Exhibits Under Fiberglassby Rita Robison, Assoc. Ed.; Civil Engineering—ASCE, New York, NY,
Serial Information: Civil Engineering—ASCE, 1987, Vol. 57, Issue 11, Pg. 44-46
Document Type: Feature article
The San Diego Convention Center, scheduled for completion in 1988, is located on 11 acres of downtown land only 150 ft from the bay. It will cost $130 million for total of 1.7 million sq ft, including an underground parking garage for 1,900 cars. At one end is an 100,000 sq ft open air exhibit pavilion topped by a fabric roof tent—the world's largest tension structure. Designed as a modular airfoil, the roof is held up (and down) by a network of cables. These weave over and under a horizontal steel box strut splayed to a Y at both ends and a series of tent poles whose bottoms are 28 ft in the air. Site engineering included a permanent dewatering system to keep the two below-ground parking levels dry. Totalling more than 500 wells, the system was designed with emergency relief risers to prevent localized uplift forces on the bottom of the concrete basement slab. This cost several million dollars less than the extra reinforced concrete that would have been required to resist uplift.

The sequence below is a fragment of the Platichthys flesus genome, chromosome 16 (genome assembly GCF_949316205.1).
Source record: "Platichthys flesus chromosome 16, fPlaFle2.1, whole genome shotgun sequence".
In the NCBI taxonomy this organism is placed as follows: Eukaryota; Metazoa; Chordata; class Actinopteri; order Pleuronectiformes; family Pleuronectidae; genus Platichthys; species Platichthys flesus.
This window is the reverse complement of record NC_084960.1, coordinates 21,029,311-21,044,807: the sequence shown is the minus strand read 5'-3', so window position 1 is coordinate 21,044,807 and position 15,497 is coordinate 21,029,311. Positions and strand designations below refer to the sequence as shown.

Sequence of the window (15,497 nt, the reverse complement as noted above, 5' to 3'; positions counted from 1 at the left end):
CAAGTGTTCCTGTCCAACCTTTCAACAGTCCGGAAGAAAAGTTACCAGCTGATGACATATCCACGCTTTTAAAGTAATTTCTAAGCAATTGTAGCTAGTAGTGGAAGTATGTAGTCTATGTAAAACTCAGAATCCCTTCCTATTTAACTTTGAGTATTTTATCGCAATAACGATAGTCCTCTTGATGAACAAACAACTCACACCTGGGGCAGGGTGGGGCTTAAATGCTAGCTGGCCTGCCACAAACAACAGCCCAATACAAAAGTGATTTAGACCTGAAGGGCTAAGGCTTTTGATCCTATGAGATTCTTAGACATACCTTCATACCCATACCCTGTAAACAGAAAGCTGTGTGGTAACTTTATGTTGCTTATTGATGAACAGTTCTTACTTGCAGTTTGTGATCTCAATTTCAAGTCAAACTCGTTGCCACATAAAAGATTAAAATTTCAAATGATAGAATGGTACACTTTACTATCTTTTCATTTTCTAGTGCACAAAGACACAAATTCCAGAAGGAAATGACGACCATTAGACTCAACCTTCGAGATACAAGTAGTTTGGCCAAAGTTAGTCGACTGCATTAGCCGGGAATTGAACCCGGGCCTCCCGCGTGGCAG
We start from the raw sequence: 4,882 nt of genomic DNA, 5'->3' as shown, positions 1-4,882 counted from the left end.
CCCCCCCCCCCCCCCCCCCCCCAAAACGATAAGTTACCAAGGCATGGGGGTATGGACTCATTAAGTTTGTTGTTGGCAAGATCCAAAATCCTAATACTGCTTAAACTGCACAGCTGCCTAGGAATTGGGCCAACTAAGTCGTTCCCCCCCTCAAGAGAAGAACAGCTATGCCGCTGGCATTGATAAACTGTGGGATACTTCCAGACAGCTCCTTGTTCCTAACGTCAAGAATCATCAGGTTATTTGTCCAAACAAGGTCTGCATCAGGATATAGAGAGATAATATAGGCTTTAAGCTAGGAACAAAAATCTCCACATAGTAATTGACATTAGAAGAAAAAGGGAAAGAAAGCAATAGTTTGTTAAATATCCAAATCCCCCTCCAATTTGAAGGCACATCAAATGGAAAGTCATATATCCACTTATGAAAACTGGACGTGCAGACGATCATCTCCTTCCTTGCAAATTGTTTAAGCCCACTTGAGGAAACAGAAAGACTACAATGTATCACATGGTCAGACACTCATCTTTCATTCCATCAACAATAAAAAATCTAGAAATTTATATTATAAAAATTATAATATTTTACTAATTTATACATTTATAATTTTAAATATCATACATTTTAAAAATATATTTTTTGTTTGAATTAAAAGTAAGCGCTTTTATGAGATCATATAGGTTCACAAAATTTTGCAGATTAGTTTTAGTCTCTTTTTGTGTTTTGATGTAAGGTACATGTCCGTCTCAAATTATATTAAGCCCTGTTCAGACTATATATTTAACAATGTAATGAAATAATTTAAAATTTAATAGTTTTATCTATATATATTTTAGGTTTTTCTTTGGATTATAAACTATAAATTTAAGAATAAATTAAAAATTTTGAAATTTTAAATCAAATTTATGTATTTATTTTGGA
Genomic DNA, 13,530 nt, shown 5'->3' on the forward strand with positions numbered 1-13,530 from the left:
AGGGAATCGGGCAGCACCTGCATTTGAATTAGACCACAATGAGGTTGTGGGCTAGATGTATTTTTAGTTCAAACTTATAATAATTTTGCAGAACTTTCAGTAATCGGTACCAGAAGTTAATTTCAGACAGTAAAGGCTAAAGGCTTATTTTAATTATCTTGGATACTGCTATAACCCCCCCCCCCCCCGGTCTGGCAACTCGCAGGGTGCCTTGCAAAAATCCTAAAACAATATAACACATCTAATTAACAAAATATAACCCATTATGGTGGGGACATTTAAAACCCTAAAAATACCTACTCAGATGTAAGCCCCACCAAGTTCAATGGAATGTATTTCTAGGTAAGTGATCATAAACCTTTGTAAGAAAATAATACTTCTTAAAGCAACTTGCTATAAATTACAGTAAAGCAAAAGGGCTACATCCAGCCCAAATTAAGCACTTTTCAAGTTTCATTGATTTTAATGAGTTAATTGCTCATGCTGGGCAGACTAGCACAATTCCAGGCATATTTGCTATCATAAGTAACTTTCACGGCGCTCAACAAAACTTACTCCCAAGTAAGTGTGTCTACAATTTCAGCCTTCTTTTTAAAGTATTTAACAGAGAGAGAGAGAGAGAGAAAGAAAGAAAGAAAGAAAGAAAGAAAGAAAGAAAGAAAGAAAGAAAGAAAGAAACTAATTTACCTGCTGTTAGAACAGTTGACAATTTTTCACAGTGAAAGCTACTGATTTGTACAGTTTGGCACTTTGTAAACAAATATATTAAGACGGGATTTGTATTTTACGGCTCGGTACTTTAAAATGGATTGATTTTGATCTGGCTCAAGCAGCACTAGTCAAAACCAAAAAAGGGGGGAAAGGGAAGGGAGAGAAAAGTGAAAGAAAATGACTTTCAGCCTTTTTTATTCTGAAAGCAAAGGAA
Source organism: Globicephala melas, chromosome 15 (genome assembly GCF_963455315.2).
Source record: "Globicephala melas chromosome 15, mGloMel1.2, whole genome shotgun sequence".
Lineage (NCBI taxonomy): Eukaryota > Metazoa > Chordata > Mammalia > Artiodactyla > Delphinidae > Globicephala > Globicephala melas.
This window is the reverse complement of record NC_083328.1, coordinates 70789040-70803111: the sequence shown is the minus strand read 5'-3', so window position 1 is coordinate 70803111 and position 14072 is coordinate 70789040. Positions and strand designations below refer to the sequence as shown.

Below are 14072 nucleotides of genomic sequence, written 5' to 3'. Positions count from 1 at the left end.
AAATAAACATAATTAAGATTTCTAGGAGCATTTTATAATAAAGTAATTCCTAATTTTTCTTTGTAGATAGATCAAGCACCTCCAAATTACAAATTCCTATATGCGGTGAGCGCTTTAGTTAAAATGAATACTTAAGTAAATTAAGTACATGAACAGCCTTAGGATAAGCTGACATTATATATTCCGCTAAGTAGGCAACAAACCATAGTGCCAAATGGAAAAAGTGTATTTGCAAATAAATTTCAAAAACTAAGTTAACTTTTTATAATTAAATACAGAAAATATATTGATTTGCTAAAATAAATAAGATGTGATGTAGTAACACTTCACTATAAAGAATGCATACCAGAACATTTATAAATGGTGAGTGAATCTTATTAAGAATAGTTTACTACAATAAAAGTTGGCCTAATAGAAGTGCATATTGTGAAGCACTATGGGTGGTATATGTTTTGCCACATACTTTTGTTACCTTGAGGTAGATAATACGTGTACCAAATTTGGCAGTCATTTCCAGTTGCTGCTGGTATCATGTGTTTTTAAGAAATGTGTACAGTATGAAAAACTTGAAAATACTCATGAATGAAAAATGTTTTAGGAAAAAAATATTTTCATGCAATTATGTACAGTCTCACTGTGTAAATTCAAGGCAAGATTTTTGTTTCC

Subject Headings: Fiber reinforced polymer | Cables | Parking facilities | Reinforced concrete | Emergency management | Roofs | Uplifting behavior | Fabric structures | Tensile structures | North America | California | United States | San Diego
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